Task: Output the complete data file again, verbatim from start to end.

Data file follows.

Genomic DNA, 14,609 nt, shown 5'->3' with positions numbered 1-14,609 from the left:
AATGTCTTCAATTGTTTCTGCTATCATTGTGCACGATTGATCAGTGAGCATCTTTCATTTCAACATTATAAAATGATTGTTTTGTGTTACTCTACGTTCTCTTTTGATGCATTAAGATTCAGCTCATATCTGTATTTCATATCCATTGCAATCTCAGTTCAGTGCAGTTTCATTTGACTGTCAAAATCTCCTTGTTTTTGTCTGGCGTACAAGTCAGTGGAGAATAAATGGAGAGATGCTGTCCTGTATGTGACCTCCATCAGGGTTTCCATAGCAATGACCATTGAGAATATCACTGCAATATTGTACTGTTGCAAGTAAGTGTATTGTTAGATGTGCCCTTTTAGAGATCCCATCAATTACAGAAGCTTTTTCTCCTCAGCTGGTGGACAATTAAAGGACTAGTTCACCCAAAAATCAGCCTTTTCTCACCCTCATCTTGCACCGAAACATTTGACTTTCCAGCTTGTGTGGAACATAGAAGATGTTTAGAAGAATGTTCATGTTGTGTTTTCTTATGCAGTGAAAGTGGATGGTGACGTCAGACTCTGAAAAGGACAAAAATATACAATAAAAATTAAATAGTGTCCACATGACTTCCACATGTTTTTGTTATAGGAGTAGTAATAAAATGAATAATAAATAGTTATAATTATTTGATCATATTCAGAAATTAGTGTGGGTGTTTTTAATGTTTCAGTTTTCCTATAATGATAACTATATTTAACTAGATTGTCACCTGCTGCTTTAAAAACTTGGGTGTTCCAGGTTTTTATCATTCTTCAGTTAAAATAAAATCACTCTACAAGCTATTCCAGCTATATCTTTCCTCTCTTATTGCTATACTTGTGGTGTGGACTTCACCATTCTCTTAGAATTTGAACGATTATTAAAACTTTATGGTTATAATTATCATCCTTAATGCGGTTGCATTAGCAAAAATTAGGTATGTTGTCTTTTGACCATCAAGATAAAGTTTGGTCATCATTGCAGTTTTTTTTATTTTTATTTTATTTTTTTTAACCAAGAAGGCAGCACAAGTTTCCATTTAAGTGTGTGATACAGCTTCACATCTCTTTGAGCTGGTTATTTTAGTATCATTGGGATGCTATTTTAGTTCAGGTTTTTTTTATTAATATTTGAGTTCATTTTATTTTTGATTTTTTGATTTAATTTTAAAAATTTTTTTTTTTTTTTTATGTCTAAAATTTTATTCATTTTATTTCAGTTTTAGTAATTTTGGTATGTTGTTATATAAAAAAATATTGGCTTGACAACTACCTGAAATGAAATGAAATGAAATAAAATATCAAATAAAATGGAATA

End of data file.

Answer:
Genomic DNA, 14,609 nt, shown 5'->3' with positions numbered 1-14,609 from the left:
AATGTCTTCAATTGTTTCTGCTATCATTGTGCACGATTGATCAGTGAGCATCTTTCATTTCAACATTATAAAATGATTGTTTTGTGTTACTCTACGTTCTCTTTTGATGCATTAAGATTCAGCTCATATCTGTATTTCATATCCATTGCAATCTCAGTTCAGTGCAGTTTCATTTGACTGTCAAAATCTCCTTGTTTTTGTCTGGCGTACAAGTCAGTGGAGAATAAATGGAGAGATGCTGTCCTGTATGTGACCTCCATCAGGGTTTCCATAGCAATGACCATTGAGAATATCACTGCAATATTGTACTGTTGCAAGTAAGTGTATTGTTAGATGTGCCCTTTTAGAGATCCCATCAATTACAGAAGCTTTTTCTCCTCAGCTGGTGGACAATTAAAGGACTAGTTCACCCAAAAATCAGCCTTTTCTCACCCTCATCTTGCACCGAAACATTTGACTTTCCAGCTTGTGTGGAACATAGAAGATGTTTAGAAGAATGTTCATGTTGTGTTTTCTTATGCAGTGAAAGTGGATGGTGACGTCAGACTCTGAAAAGGACAAAAATATACAATAAAAATTAAATAGTGTCCACATGACTTCCACATGTTTTTGTTATAGGAGTAGTAATAAAATGAATAATAAATAGTTATAATTATTTGATCATATTCAGAAATTAGTGTGGGTGTTTTTAATGTTTCAGTTTTCCTATAATGATAACTATATTTAACTAGATTGTCACCTGCTGCTTTAAAAACTTGGGTGTTCCAGGTTTTTATCATTCTTCAGTTAAAATAAAATCACTCTACAAGCTATTCCAGCTATATCTTTCCTCTCTTATTGCTATACTTGTGGTGTGGACTTCACCATTCTCTTAGAATTTGAACGATTATTAAAACTTTATGGTTATAATTATCATCCTTAATGCGGTTGCATTAGCAAAAATTAGGTATGTTGTCTTTTGACCATCAAGATAAAGTTTGGTCATCATTGCAGTTTTTTTTATTTTTATTTTATTTTTTTTAACCAAGAAGGCAGCACAAGTTTCCATTTAAGTGTGTGATACAGCTTCACATCTCTTTGAGCTGGTTATTTTAGTATCATTGGGATGCTATTTTAGTTCAGGTTTTTTTTATTAATATTTGAGTTCATTTTATTTTTGATTTTTTGATTTAATTTTAAAAATTTTTTTTTTTTTTTTATGTCTAAAATTTTATTCATTTTATTTCAGTTTTAGTAATTTTGGTATGTTGTTATATAAAAAAATATTGGCTTGACAACTACCTGAAATGAAATGAAATGAAATAAAATATCAAATAAAATGGAATA